Renshaw cells are widely distributed in all segments of the spinal cord, but detailed morphological studies of these cells and their axonal branching patterns have only been made for lumbosacral segments. For these, a characteristic distribution of terminals was reported, including extensive collateralization within 1–2 mm of the soma, but then more restricted collaterals given off at intervals from the funicular axon. Previous authors have suggested that the projections close to the soma serve inhibition of motoneurons (known to be greatest for the motor nuclei providing the Renshaw cell excitation) but that the distant projections serve mainly the inhibition of other neurons. However, in thoracic segments, inhibition of motoneurons is known to occur over two to three segments (20–40 mm) from the presumed somatic locations of the Renshaw cells. Here, we report the first detailed morphological study of Renshaw cell axons outside the lumbosacral segments, which investigated whether this different distribution of motoneuron inhibition is reflected in a different pattern of Renshaw cell terminations. Four Renshaw cells in T7 or T8 segments were intracellularly labeled with neurobiotin in anesthetized cats and their axons traced for distances ≥6 mm from the somata. The only morphological difference detected within this distance in comparison with Renshaw cells in the lumbosacral cord was a minimal taper in the funicular axons, where in the lumbosacral cord this is pronounced. Patterns of termination were virtually identical to those in the lumbosacral segments, so we conclude that these patterns are unrelated to the pattern of motoneuronal inhibition.
- Axonal projections
- recurrent inhibition
- Renshaw cell
- respiratory neurons
- thoracic spinal cord
The Renshaw cell has been an object of fascination for spinal cord investigators since 1941, when their defining action, recurrent inhibition of motoneurons, was first demonstrated in the lumbosacral cord (Renshaw 1941, 1946; Eccles et al. 1954). Recurrent inhibition was initially thought to be absent from phrenic (Gill and Kuno 1963) and thoracic (Sears 1964b) motoneurons. Subsequently, however, it has been demonstrated to be a widespread phenomenon, present in the cervical (Lipski et al. 1985; Hilaire et al. 1986; Brink and Suzuki 1987), thoracic (Kirkwood et al. 1981), and sacral segments (Jankowska et al. 1978). The strength of recurrent inhibition has been shown to be greatest at the same segmental level as the motoneurons activating the inhibition (Eccles et al. 1961; Hamm et al. 1987), decreasing in strength with increasing distance.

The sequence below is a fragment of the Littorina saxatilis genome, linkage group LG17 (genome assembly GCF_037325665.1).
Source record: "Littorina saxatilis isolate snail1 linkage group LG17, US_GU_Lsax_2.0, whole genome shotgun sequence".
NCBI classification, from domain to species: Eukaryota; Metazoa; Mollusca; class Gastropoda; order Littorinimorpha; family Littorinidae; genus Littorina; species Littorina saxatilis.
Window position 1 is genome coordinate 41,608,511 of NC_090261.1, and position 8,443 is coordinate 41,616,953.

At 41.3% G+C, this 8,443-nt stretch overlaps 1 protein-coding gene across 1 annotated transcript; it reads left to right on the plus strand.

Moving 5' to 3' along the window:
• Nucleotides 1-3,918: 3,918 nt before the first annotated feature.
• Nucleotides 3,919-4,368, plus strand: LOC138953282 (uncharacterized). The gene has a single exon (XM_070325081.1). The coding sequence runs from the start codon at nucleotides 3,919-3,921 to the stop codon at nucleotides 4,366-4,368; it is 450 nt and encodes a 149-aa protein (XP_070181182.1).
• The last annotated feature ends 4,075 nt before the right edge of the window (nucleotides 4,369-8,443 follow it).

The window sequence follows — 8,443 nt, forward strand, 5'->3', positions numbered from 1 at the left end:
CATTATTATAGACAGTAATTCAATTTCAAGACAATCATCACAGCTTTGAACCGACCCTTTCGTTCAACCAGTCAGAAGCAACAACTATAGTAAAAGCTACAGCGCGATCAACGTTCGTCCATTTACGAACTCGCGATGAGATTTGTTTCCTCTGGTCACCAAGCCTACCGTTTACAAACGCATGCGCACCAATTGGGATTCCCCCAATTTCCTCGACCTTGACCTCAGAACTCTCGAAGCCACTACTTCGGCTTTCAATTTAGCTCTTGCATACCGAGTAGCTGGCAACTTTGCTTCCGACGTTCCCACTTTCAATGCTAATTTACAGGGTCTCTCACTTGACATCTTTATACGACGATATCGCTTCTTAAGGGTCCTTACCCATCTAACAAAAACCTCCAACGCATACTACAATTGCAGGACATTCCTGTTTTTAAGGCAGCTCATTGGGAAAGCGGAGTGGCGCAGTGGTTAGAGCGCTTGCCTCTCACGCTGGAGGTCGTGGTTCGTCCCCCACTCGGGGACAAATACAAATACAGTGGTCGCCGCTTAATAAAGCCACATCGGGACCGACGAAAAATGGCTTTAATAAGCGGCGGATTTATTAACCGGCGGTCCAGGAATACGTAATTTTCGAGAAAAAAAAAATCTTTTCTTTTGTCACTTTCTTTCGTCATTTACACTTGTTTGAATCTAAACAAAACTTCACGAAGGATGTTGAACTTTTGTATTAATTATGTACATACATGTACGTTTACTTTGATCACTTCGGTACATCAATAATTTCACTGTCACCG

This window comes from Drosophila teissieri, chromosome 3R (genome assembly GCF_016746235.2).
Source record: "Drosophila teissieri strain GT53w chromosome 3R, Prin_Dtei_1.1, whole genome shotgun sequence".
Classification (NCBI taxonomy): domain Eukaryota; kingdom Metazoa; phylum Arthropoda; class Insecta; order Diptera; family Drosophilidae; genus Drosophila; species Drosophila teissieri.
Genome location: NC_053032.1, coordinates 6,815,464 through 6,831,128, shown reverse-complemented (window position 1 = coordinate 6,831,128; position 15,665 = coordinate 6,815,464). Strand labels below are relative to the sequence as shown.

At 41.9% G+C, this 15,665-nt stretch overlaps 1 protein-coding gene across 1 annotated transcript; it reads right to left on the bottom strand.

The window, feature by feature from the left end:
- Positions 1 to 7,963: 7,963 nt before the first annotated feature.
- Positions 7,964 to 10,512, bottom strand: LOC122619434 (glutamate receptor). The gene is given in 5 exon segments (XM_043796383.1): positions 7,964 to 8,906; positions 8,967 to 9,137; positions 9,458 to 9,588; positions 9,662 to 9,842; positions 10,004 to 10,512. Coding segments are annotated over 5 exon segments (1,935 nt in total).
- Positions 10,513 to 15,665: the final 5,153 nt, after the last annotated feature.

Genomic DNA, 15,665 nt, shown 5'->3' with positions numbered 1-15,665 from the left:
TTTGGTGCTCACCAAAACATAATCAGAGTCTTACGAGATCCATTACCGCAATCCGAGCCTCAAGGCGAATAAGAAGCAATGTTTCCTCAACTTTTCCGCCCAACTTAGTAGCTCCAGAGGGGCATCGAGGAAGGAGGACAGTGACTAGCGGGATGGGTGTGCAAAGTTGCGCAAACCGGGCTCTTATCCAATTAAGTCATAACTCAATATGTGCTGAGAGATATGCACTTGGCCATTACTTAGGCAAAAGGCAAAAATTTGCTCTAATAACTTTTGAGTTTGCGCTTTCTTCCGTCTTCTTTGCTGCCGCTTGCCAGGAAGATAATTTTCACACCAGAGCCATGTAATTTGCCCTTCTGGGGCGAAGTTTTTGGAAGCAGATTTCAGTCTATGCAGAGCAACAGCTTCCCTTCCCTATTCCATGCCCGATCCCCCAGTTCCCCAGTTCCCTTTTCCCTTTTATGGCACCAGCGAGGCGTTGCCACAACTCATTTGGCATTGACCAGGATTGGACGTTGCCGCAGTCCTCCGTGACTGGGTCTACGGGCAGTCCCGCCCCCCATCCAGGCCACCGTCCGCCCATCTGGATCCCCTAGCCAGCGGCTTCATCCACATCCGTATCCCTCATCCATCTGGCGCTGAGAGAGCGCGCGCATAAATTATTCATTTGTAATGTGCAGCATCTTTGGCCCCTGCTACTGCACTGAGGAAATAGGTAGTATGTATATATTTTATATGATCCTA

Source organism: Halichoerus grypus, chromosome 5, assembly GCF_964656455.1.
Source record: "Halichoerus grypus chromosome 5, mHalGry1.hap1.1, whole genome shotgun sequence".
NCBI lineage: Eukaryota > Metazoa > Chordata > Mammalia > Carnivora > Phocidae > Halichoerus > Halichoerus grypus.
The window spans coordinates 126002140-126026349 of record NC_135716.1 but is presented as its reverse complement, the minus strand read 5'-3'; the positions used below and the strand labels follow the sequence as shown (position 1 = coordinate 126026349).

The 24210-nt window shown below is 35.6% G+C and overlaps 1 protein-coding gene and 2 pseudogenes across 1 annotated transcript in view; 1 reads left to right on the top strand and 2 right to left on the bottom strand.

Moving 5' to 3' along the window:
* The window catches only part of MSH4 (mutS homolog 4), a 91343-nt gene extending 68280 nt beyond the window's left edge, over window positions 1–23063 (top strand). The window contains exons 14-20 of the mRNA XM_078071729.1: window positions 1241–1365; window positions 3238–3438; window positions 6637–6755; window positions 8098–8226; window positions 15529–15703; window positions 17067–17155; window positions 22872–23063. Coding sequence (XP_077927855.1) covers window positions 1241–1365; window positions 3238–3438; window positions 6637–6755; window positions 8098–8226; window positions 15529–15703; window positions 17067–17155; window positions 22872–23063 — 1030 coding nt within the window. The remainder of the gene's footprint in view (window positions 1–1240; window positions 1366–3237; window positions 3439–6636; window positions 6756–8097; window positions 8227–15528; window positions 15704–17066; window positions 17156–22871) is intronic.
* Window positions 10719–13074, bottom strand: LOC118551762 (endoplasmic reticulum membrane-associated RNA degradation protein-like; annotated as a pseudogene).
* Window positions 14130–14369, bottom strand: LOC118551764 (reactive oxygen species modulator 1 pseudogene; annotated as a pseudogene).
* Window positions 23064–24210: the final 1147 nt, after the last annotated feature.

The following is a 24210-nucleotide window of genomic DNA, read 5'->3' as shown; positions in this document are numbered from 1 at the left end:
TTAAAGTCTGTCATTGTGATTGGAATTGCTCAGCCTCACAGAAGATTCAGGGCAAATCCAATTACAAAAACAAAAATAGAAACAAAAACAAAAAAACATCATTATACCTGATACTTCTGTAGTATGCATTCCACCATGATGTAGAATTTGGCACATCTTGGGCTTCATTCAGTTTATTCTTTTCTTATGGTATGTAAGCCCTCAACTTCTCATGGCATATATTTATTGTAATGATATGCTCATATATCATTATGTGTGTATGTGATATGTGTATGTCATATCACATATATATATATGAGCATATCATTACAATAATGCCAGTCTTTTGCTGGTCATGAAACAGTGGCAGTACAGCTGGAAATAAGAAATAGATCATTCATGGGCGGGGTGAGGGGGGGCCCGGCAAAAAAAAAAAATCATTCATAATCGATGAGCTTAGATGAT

More recently, Renshaw cells have been assigned an important role in defining the sequence of events in the development of cellular identity and of circuits in the spinal cord (Alvarez et al. 2013), even though the functional role of these iconic cells remains elusive (Alvarez and Fyffe 2007). Various cellular and circuit properties may help identify this role, including details of Renshaw cell morphology and projections, which so far have been only partially described. Intracellular labeling has shown the following. Renshaw cells in the lumbar cord are located toward the tip of the ventral horn (Jankowska and Lindström 1971; Van Keulen 1979; Lagerbäck and Kellerth 1985b; Fyffe 1990) and have a multipolar or fusiform morphology (Fyffe 1990), with few sparsely branched dendrites that project for relatively short distances. Their axons have been followed in the ventral funiculus up to 3 mm from the soma, with dense collaterals being given off close to the soma and the extent of the collateralization then decreasing with distance from the soma (Van Keulen 1979; Lagerbäck and Kellerth 1985a). The dense collateralization within the region of the motor nuclei closest to the soma is consistent with the strongest inhibition being evident in those motor nuclei. Nevertheless, the full extent of Renshaw cell projections has been demonstrated to be considerably wider than this, including, in the lumbar cord, up to 12 mm from the soma, as shown by antidromic activation (Jankowska and Smith 1973). The functional role of the more distant projections is uncertain. Jankowska and Smith (1973) hypothesized that the dense proximal projections of Renshaw cells provided inhibition of motoneurons, whereas the more distant ones served the other known connections of Renshaw cells, that is, inhibition of other Renshaw cells, of Ia interneurons or of ventral spinocerebellar tract neurons.